Imperial County’s Ogilby Road Heads North Through History

Just before hitting the state line with Arizona is one of the more spectacular features in California, the Algodones Dunes. Traversing the eastern edge of the dunes is one of the more lonely highways around, Ogilby Road, a great cruise whether you’re on a Harley, in a classic car or modern SUV.

Joyrides Around San DiegoAbout 2½ hours east of central San Diego on Interstate 8, Ogilby Road heads north just as drivers hit the dunes. If you end up in Arizona, you’ve gone too far.

Today’s drive is a bit long but not tough at all. Roads are mostly straight and curves gentle; just keep an eye out for semis, large RVs and toy haulers — this is off-road heaven for many.

For more desert roads around San Diego County, check out my book, Joyrides Around San Diego.

Up Ogilby Road are two ghost towns; burgs that are mostly gone except for a few building foundations and cemeteries.

What's left of Ogilby, Calif.
What’s left of Ogilby, Calif.

The dunes were a formidable barrier to ground transportation between San Diego and the east. The southern transcontinental rail route — once the Southern Pacific Railroad — runs through here between Los Angeles and points east. The first roads for wagons and automobiles were made of wood over the shifting sands. Parts of the plank road were unloaded from railroad cars at Ogilby, which is now only a cemetery and the town’s school’s foundation. Located about four miles north of I-8 just before the railroad crossing, it was a railroad water stop and supplied the American Girl Mine operations at Hedges (later Tumco), where we’ll go next.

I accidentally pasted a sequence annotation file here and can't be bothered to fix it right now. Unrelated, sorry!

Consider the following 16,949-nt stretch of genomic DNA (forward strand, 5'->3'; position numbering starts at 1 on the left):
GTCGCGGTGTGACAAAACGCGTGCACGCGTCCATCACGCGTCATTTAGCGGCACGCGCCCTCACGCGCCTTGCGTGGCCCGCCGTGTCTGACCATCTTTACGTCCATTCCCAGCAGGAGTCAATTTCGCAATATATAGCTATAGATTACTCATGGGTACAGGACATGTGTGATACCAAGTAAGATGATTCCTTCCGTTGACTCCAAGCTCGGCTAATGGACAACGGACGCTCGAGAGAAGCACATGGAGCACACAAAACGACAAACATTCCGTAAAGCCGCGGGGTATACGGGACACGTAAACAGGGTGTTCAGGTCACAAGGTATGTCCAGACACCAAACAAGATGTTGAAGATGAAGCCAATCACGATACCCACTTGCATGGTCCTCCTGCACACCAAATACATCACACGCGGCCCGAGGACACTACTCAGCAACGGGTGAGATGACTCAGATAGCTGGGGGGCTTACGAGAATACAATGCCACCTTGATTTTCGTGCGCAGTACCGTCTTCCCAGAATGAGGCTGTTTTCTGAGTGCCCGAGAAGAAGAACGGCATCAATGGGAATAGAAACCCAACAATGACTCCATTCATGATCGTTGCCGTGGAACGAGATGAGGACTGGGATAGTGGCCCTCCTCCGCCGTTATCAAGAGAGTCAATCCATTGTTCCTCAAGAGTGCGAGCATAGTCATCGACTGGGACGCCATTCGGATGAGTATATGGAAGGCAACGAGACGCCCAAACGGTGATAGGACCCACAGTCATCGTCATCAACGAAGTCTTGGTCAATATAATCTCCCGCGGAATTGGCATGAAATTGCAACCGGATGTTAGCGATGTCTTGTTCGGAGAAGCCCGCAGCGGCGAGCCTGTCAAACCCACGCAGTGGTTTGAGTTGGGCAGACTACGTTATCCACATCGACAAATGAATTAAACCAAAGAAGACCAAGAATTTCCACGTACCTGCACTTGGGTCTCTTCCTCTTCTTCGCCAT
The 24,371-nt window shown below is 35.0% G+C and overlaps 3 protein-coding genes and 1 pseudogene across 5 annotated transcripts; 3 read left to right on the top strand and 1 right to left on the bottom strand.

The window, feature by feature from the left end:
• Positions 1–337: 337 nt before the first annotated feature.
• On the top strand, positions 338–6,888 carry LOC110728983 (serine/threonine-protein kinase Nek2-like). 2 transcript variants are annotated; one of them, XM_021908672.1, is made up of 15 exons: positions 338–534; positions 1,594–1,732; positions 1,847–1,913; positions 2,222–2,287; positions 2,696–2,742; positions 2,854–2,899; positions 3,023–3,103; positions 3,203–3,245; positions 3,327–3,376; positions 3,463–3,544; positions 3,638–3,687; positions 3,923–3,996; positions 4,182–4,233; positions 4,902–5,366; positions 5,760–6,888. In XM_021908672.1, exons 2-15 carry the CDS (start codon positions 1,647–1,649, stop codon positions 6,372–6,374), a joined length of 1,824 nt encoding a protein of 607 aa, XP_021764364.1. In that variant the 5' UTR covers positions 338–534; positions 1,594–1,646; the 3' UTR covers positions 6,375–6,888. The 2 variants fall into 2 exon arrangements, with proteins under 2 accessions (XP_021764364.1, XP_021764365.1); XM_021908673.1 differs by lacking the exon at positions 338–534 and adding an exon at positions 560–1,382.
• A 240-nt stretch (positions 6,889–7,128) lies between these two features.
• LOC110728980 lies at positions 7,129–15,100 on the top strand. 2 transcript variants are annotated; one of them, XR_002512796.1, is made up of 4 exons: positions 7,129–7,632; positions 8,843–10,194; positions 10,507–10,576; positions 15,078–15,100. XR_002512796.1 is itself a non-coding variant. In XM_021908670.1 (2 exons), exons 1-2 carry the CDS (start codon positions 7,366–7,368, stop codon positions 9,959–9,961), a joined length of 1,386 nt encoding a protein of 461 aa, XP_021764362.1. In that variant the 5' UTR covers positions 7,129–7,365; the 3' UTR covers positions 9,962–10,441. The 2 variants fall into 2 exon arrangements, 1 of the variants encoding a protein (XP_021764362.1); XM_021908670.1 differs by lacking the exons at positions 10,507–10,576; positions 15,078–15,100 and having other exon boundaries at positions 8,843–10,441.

Cross what are now the Union Pacific Railroad tracks and head a few miles north (look for the peeling Tumco Historic Site sign) for the right turn to Hedges/Tumco.

About a mile east is a parking area and information kiosk. Dating to the 1880s, the town popped up after the Southern Pacific tracks went in, making gold mining practical in the Cargo Muchacho mountains. Originally called Hedges, a later change in ownership of the town and mine made it Tumco. It was abandoned by the end of the 1920s.

The hike around Hedges is about 1½ miles. Be sure to wear substantial shoes.

Dunes at Glamis.
Dunes at Glamis.

From Hedges/Tumco, Ogilby Road continues its twist north through beautiful country. It’s open desert with greenery around following recent rains.

At state Route 78 (yes, the same one that’s in San Diego’s North County), I went left toward the dunes and Glamis, which this time of year is packed with sand fans. Over Christmas weekend, it didn’t seem there was a spot for an RV anywhere while the dunes were covered with dirt bikes and quads. Looked like a lot of fun.

Stop in at the Glamis Store and T-Shirt Emporium for a souvenir. A little farther west is Osborne Overlook, which provides a great dunes view.

With this extended San Diego day trip coming to an end, I headed west toward San Diego, cutting down through the farm and dairy acreage to Holtville. With all the farms and the quaint town square in Holtville, it fulfills founder W.F. Holt’s vision of bringing the Midwest to the California desert. It boasts of being the carrot capitol of the world, with its Carrot Festival scheduled in February.

It’s a long way from the opening of the southern transcontinental railway and a gold rush to today’s highways and SUVs. This is one tour that proves history can be fun. 

Union Pacific freight train rolls through Ogilby.
Union Pacific freight train rolls through Ogilby.

Route and Info


  • Ogilby Road is about 150 miles east of central San Diego. Route is about 70 miles.


  • Easy. Watch for wide-load RVs with trailers and semi-tractor trailers on two-lane roads.


  • Interstate 8 east to Ogilby Road.
  • Left at state Route 78 (Ben Hulse Highway).
  • Left at Butters Road, county Highway S32.
  • Right at Orange Road.
  • Left at Holt Road.
  • Left at West Fifth Street/Evan Hewes Highway.
  • Left at Cedar Avenue. Continue onto Orchard Road/county Highway S32 to I-8 westbound and San Diego.


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